Monday, March 7, 2011

Moose kickin' day

Swamped with work but saw this and I HAD to share. A woman up in Anchorage tried to pet a moose (pet a moose, for Christ sake) and was kicked.

What was she thinking?

Read about it here.

Sunday, March 6, 2011

More slumpy, slippery joy

I was supposed to support my team at the Iditarow this afternoon but the sun was shining and I didn't want to be stuck inside a stuffy gym behind a rowing machine. So I pulled on my tights and running shoes, called for The Beebs and hit the Iditarod Trail to Bear Lake. The sun was shining and it was 43 degrees, practically a heat wave.

Oh, the glory of running in the sun!

We saw a youngish musher fly by with his sled team about a half mile from the trailhead, wish I could have gotten a picture but I think it was this guy:

Travis Beals, who came in second in the Junior Iditarod two years ago. It's his dream to run the regular Iditarod race (I did a story on him and he's a really cool kid). Didn't have a chance to yell hello because he was mushing his dogs toward the river and I was trying to hold back Beebs, who wanted to run with those sled dogs more than anything, bless her poor, old 11-year-old heart.

After Beebs calmed down, we continued running toward Bear Lake, an 8 mile RT run. What a gorgeous day.

It was a slumpy and slippery run, with mushy snow up to my ankles in places while sunny areas were packed and slick. I slid and tripped and ran like heck, slid, tripped and ran like heck.

The way back was faster, why is that? Why is the return run always easier and faster?

As I ran I thought of the charactes in my new novel, I thought about problems I'm having at work, I thought about how wonderful it is to have 8 miles of nothing in my head but my own thoughts: No iPod or computer or email or Facebook or phone calls or text messages, nothing but the dog and the silence and the mountains and the trees and the luxury of my own selfish mind.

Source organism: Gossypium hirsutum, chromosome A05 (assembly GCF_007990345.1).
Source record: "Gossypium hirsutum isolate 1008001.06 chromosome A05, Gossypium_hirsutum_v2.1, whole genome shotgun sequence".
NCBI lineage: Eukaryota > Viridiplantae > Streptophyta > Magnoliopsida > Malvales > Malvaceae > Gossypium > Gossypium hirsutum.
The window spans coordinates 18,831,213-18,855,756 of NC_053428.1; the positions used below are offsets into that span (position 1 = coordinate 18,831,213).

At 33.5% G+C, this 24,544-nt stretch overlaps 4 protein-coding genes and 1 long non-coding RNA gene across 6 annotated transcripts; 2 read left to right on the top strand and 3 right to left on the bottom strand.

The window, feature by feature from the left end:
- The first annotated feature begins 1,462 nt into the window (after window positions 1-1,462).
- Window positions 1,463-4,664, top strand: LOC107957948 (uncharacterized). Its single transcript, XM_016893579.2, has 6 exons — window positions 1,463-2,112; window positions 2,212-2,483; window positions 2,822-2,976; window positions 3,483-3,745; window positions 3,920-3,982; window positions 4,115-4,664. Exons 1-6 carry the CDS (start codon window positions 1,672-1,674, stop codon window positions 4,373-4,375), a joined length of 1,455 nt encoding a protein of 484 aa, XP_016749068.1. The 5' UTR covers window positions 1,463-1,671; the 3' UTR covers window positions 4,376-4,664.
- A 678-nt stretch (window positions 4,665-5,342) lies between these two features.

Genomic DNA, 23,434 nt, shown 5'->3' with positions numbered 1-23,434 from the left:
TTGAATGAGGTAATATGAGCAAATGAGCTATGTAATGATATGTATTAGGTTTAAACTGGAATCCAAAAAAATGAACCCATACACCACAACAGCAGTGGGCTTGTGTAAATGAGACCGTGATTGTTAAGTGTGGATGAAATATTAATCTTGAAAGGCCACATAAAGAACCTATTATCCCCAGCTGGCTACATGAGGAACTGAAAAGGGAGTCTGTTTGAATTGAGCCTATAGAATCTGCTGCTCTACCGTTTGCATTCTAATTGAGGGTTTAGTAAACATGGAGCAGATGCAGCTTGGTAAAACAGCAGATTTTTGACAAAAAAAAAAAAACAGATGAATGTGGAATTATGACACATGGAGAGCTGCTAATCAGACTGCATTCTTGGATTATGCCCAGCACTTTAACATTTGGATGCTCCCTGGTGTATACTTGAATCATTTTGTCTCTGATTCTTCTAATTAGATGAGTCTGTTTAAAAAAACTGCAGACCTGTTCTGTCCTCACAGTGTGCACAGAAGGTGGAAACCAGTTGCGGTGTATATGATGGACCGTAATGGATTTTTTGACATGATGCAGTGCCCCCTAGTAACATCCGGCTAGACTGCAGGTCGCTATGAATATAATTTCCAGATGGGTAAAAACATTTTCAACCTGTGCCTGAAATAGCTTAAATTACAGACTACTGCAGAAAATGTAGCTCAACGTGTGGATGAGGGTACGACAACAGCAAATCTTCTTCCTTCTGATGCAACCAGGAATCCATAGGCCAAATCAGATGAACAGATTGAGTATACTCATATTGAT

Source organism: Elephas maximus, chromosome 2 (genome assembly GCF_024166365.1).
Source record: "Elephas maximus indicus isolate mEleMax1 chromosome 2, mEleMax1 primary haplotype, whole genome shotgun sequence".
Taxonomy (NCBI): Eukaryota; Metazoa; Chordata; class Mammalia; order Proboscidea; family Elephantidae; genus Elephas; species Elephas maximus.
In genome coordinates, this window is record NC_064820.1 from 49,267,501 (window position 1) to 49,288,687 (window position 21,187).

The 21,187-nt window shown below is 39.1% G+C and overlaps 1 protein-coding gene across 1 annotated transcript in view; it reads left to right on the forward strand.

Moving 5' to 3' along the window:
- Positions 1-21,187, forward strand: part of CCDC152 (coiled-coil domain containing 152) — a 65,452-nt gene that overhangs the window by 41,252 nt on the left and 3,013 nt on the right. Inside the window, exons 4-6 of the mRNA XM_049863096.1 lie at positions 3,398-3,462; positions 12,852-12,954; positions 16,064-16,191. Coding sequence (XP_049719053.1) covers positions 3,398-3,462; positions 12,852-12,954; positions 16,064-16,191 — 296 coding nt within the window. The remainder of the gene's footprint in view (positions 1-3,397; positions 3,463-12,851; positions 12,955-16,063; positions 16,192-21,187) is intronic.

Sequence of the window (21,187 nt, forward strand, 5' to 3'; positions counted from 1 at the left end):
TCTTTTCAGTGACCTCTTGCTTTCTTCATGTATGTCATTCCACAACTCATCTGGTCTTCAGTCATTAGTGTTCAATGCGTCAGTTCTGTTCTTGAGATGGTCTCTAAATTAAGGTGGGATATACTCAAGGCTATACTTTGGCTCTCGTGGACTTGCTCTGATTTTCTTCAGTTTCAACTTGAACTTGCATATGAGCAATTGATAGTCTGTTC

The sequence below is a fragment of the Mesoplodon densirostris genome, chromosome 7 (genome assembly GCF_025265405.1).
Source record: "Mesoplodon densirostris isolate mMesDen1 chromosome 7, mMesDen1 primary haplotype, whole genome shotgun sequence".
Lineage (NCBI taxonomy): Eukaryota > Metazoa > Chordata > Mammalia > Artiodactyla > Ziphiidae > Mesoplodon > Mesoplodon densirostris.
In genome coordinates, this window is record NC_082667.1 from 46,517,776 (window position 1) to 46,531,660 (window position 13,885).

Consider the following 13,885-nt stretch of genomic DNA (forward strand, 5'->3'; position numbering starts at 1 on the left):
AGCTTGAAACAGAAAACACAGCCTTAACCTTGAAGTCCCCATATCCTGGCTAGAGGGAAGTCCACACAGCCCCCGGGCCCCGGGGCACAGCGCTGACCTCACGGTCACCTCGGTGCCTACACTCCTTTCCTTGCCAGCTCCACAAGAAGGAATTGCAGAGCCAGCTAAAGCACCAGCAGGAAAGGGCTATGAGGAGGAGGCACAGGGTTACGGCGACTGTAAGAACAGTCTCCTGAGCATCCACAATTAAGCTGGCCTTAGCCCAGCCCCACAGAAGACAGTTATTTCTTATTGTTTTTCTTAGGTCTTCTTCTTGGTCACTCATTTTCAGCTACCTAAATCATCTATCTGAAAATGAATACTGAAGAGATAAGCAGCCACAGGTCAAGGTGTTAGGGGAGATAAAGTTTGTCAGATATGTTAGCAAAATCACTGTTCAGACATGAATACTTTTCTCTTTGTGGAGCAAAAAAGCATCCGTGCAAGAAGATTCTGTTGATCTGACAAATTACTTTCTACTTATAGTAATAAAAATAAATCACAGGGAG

After I got back to the house and changed my clothes, I had to drive to the gym and do this:

Yep, I had to row for 30 minutes so that I wouldn't embarrass my team by slacking off on the first day of the Iditarow (We're the Rowbuts, get it? We're sponsored by a fishing company--Halibut, Rowbuts?).

The Beebs is collapsed on the floor, dreaming doggy dreams after a nice supper of brown rice and tuna. And me, I'm gonna curl up with a book and read for a few hours before buckling down and getting some much-needed work done.

Running: Saturday: 5.5 miles; Sunday, 8 miles

Reading: "The Girl Who Could Fly" by Victoria Forester. I'm kinda stuck in a young adult novel mode.

Writing: First chapter of my second novel rough-draft finished (yipppeee!!)

Friday, March 4, 2011


My Internet connection went out today so I packed up my laptop and headed to the Sea Bean Cafe, only to find that their Internet was also down.

I took this as a sign to take the day off from work and hit the trails.

And what a day: The sun was shining, the winds were gone, and it was warm enough for just a long tech shirt. I loaded up my faithful dog, The Beebs, and headed to the historic Iditarod trail (not the race trail but the "real" trail).

The conditions were awesome. Hard packed snow that was fast, fast, fast. I planned on six slow miles, to recover from last night's tempo run, but killed the first mile in just over 8 minutes, and the second one not much slower. I finally had to force (force!) myself to slow down.

It was an awesome run, a magical run through douglas fur forest, so much silence, and flashes of sunlight through the trees. In the clearing the mountains were visible, rising up snow-covered and fierce. I love that the mountains appear so impersonal, that they don't give a damn about us, that they offer beauty and silence but no promises. They are like God: They're just there. They just are.

On the way back, I picked up the pace again and oh, the joy of running hard and fast in the cold air, the sun warm on my head, my sleeves pushed up so that my arms chapped red from the cold. Running behind the dog, no one else around but birds and squirrels. Such joy!

I finished 6.5 miles in just over 56 minutes, way too fast for a recovery run. I'm going to have to run super slow tomorrow to make up for it.

Now I'm going to make my guility pleasure food: Amy's organic mac and cheese, with lots of garlic, veggies and hot sauce.

Running: Thursday, 6 miles: One mile warm-up, four miles tempo, one mile warm-down; Friday, 6 fastish and glorious trail miles.

Reading: "Lucy the Giant," by Sherri L. Smith. I met Sherri at Hedgebrook, and she writes awesome YA novels (You go, Sherri!)

Writing: Yes, yes, and oh yes!